Have your say on Hayden's retirement.
Australian opener Matthew Hayden announced his retirement from representative cricket, ending a celebrated 103-Test career.
The 37-year-old made the announcement at a press conference at the Gabba on Tuesday after spending the last few days mulling over his dumping from Australia's Twenty20 and one-day squads.
"Today I'm announcing my retirement from representative cricket, effective immediately," Hayden said.
"I know that now is the time to move on."
Hayden said he was proud of having been part of a great era of Australian cricket.
"I've lived the dream of every kid who has ever picked up a bat and ball and wanted to wear the baggy green," he said.
Cricket Australia said Hayden would farewell fans during the innings break at Tuesday night's Twenty20 international match at the Gabba.
"Matthew was an integral part of the most successful era in Australian cricket history," CA chairman Jack Clarke said.
"It would be an interesting task if the (Australian) team of the Century was to be selected today, to rate Matthew against Bill Ponsford and Arthur Morris."
Hayden said he had many things he wanted to focus on in life after cricket.
"I am retiring from cricket, not from life, there is still so much that I want to achieve and contribute to the community," he said.
Family time, cooking, fishing and spending time outdoors were among the passions he wanted to pursue.
Hayden also said he wanted to help promote cricket among the indigenous community and to continue his work with the McGrath Foundation.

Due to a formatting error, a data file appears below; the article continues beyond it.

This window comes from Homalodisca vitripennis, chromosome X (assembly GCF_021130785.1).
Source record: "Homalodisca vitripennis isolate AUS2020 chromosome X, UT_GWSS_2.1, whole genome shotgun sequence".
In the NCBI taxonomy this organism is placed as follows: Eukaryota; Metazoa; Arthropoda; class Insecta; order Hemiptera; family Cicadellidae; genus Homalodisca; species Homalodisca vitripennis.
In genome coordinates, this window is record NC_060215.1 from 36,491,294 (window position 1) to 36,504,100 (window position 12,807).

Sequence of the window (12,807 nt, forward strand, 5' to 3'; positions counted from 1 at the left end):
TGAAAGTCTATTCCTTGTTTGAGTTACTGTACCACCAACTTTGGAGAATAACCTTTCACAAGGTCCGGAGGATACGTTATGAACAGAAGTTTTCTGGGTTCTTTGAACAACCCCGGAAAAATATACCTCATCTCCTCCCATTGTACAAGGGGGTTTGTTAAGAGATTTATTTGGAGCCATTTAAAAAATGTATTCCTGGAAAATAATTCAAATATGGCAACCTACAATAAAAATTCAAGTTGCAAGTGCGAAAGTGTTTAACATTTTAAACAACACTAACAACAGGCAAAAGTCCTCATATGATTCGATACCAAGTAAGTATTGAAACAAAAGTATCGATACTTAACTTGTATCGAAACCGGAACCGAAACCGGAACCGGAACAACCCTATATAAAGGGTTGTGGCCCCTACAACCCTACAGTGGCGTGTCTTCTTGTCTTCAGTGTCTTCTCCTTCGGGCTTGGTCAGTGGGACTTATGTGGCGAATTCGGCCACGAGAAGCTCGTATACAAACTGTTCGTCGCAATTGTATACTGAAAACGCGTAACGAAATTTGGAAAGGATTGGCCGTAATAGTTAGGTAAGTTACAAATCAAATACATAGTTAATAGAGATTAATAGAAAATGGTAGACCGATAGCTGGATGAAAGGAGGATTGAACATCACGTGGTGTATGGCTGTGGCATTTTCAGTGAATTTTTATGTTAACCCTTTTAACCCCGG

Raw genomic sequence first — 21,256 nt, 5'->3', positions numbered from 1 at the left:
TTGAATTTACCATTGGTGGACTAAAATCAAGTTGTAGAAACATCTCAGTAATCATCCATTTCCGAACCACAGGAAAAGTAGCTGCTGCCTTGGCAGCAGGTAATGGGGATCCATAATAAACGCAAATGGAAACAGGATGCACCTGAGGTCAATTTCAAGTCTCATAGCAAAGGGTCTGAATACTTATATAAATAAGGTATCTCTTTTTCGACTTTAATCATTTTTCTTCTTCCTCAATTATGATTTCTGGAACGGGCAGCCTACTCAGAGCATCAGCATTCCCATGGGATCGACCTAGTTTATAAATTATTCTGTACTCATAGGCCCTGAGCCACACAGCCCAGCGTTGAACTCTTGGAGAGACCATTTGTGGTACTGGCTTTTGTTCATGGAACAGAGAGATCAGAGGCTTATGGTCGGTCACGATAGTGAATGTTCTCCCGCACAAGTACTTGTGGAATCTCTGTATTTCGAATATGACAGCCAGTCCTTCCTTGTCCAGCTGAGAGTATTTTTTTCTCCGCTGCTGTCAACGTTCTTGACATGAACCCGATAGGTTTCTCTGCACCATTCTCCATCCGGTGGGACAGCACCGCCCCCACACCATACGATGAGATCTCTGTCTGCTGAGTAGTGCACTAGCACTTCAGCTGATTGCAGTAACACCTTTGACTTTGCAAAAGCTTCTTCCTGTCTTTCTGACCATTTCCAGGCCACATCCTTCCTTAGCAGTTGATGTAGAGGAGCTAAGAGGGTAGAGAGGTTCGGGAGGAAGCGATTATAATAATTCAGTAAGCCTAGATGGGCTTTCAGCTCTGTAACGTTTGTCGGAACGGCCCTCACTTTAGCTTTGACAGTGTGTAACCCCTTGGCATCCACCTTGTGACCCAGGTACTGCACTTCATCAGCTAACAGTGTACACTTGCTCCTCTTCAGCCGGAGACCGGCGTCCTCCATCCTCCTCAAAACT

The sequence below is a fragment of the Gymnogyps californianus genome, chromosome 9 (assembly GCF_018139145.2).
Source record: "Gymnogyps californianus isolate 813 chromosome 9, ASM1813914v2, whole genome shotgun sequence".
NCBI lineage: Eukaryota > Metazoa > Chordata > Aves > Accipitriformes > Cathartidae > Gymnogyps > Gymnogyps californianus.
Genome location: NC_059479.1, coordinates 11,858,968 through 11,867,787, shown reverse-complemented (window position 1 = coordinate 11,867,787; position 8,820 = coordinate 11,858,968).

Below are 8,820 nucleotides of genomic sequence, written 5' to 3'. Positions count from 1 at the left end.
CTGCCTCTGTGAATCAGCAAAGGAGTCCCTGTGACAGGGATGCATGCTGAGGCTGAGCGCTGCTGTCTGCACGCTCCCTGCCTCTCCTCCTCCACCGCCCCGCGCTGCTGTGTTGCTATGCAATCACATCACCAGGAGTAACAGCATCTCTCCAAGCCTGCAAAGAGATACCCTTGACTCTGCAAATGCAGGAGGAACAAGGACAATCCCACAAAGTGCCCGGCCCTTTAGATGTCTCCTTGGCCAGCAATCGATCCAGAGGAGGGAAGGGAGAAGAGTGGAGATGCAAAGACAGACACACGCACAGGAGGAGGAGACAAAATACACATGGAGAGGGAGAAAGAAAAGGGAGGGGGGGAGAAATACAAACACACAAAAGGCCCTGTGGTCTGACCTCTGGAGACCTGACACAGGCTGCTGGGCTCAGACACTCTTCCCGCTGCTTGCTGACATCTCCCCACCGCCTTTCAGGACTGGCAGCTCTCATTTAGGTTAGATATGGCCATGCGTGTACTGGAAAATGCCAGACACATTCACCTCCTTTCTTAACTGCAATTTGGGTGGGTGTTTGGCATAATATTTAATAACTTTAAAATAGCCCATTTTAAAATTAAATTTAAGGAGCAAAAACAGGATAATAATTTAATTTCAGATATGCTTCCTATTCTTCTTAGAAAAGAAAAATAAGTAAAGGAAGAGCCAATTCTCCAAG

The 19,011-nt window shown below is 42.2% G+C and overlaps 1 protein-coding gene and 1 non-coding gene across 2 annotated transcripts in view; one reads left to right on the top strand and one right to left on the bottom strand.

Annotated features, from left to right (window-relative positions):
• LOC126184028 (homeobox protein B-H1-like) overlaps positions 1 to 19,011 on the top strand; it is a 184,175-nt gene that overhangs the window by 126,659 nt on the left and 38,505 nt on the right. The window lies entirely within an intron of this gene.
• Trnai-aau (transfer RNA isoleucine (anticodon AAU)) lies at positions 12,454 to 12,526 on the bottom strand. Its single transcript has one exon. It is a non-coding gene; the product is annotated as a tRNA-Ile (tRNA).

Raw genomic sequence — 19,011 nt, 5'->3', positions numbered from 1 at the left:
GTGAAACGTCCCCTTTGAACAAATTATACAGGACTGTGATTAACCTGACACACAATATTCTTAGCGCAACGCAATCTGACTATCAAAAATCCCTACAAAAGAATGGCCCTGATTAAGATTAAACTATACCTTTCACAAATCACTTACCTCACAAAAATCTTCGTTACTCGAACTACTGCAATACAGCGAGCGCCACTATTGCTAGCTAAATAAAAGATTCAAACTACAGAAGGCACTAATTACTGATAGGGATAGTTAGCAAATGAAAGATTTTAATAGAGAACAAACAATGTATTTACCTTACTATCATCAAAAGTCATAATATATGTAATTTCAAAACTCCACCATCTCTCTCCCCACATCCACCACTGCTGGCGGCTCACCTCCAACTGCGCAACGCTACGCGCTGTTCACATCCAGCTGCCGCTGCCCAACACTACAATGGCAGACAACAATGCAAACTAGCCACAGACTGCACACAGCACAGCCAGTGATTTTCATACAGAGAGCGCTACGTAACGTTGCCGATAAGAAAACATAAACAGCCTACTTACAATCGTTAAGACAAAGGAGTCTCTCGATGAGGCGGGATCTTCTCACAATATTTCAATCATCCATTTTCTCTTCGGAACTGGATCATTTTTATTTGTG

"I have no intentions of turning my back on our great game, a game which has given me great joy, rather I would like to focus on some key areas," he said.
Hayden had battled all summer to rediscover the touch that made him one of the premier openers in the nation's cricketing history.
Recently he endured a torrid time with the bat, averaging just 19.5 during Australia's 2-1 Test series loss to the Proteas, their first series loss at home in over 16 years.
Since returning from an Achilles injury this year, Hayden scored 383 runs at 23.93 in his last nine Tests compared to his overall outstanding record of 8,625 runs at 50.73.
His 39 at the SCG last week against South Africa was his highest score in five Tests after failing to pass 50 in two Test series, the other against New Zealand.
Hayden's wife Kellie gave a strong indication the Sydney Test would be her husband's last when she stood and emotionally applauded him off the ground at the SCG.
The Queenslander had been working towards playing a final Ashes series in England this year, before deciding now was the right time to quit.
He has 30 Test centuries to his name and 29 half-centuries.
NSW's Phil Jaques is the likely replacement for Hayden in the Test side if he can fully recover from a back injury in time for next month's return tour of South Africa.
Hayden played 161 one-day internationals for Australia, scoring 6,133 at an average of 43.80 and playing in two World Cup-winning sides.
In the one-day arena he plundered 10 centuries and 36 half-centuries with a top-score of 181 not out.
Meanwhile, Foreign Affairs Minister Stephen Smith says Hayden could count himself among the top three left-handers to have represented Australia.
The minister paid tribute to Hayden, saying the 37-year-old was "a great Australian".
Hayden had been a great left-hander for Queensland and for Australia and the public would greet his retirement with great affection, he said.
"I think together with Arthur Morris and Justin Langer he lays claim to being in the top three left-handed opening batsmen for Australia for all time."
Morris had been a member of Don Bradman's 1948 "Invincibles" team.
How will you remember Matthew Hayden?
Should he have batted on?
Who will step into his shoes for the next couple of tours?